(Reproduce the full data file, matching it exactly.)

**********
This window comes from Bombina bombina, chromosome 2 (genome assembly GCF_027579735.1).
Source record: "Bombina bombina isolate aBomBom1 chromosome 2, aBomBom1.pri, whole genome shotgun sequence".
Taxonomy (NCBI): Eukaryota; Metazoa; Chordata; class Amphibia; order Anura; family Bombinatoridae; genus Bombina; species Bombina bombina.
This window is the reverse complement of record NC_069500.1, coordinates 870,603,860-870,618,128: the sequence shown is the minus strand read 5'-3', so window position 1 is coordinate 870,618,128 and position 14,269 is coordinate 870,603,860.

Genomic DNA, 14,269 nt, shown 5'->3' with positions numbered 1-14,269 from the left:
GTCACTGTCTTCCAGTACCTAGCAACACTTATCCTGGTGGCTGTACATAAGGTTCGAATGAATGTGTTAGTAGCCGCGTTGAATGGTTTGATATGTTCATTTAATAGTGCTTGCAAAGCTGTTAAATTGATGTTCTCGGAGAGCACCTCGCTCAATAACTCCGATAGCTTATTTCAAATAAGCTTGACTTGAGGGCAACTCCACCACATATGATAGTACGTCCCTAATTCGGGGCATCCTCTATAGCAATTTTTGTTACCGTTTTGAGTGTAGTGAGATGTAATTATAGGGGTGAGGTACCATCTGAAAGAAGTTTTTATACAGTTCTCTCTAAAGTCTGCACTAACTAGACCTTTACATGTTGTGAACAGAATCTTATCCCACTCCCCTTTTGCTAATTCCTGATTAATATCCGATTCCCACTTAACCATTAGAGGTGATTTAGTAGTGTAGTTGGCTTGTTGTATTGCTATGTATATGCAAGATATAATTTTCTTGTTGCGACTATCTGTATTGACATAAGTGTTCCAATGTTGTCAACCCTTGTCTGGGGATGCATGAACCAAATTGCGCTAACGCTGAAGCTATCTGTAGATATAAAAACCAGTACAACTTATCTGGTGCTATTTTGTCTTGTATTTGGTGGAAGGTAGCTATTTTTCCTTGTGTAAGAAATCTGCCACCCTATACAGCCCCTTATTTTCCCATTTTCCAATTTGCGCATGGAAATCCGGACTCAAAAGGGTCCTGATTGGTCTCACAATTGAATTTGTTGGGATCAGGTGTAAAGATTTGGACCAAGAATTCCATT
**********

This window comes from Bombina bombina, chromosome 2 (genome assembly GCF_027579735.1).
Source record: "Bombina bombina isolate aBomBom1 chromosome 2, aBomBom1.pri, whole genome shotgun sequence".
Taxonomy (NCBI): Eukaryota; Metazoa; Chordata; class Amphibia; order Anura; family Bombinatoridae; genus Bombina; species Bombina bombina.
This window is the reverse complement of record NC_069500.1, coordinates 870,603,860-870,618,128: the sequence shown is the minus strand read 5'-3', so window position 1 is coordinate 870,618,128 and position 14,269 is coordinate 870,603,860.

Genomic DNA, 14,269 nt, shown 5'->3' with positions numbered 1-14,269 from the left:
GTCACTGTCTTCCAGTACCTAGCAACACTTATCCTGGTGGCTGTACATAAGGTTCGAATGAATGTGTTAGTAGCCGCGTTGAATGGTTTGATATGTTCATTTAATAGTGCTTGCAAAGCTGTTAAATTGATGTTCTCGGAGAGCACCTCGCTCAATAACTCCGATAGCTTATTTCAAATAAGCTTGACTTGAGGGCAACTCCACCACATATGATAGTACGTCCCTAATTCGGGGCATCCTCTATAGCAATTTTTGTTACCGTTTTGAGTGTAGTGAGATGTAATTATAGGGGTGAGGTACCATCTGAAAGAAGTTTTTATACAGTTCTCTCTAAAGTCTGCACTAACTAGACCTTTACATGTTGTGAACAGAATCTTATCCCACTCCCCTTTTGCTAATTCCTGATTAATATCCGATTCCCACTTAACCATTAGAGGTGATTTAGTAGTGTAGTTGGCTTGTTGTATTGCTATGTATATGCAAGATATAATTTTCTTGTTGCGACTATCTGTATTGACATAAGTGTTCCAATGTTGTCAACCCTTGTCTGGGGATGCATGAACCAAATTGCGCTAACGCTGAAGCTATCTGTAGATATAAAAACCAGTACAACTTATCTGGTGCTATTTTGTCTTGTATTTGGTGGAAGGTAGCTATTTTTCCTTGTGTAAGAAATCTGCCACCCTATACAGCCCCTTATTTTCCCATTTTCCAATTTGCGCATGGAAATCCGGACTCAAAAGGGTCCTGATTGGTCTCACAATTGAATTTGTTGGGATCAGGTGTAAAGATTTGGACCAAGAATTCCATT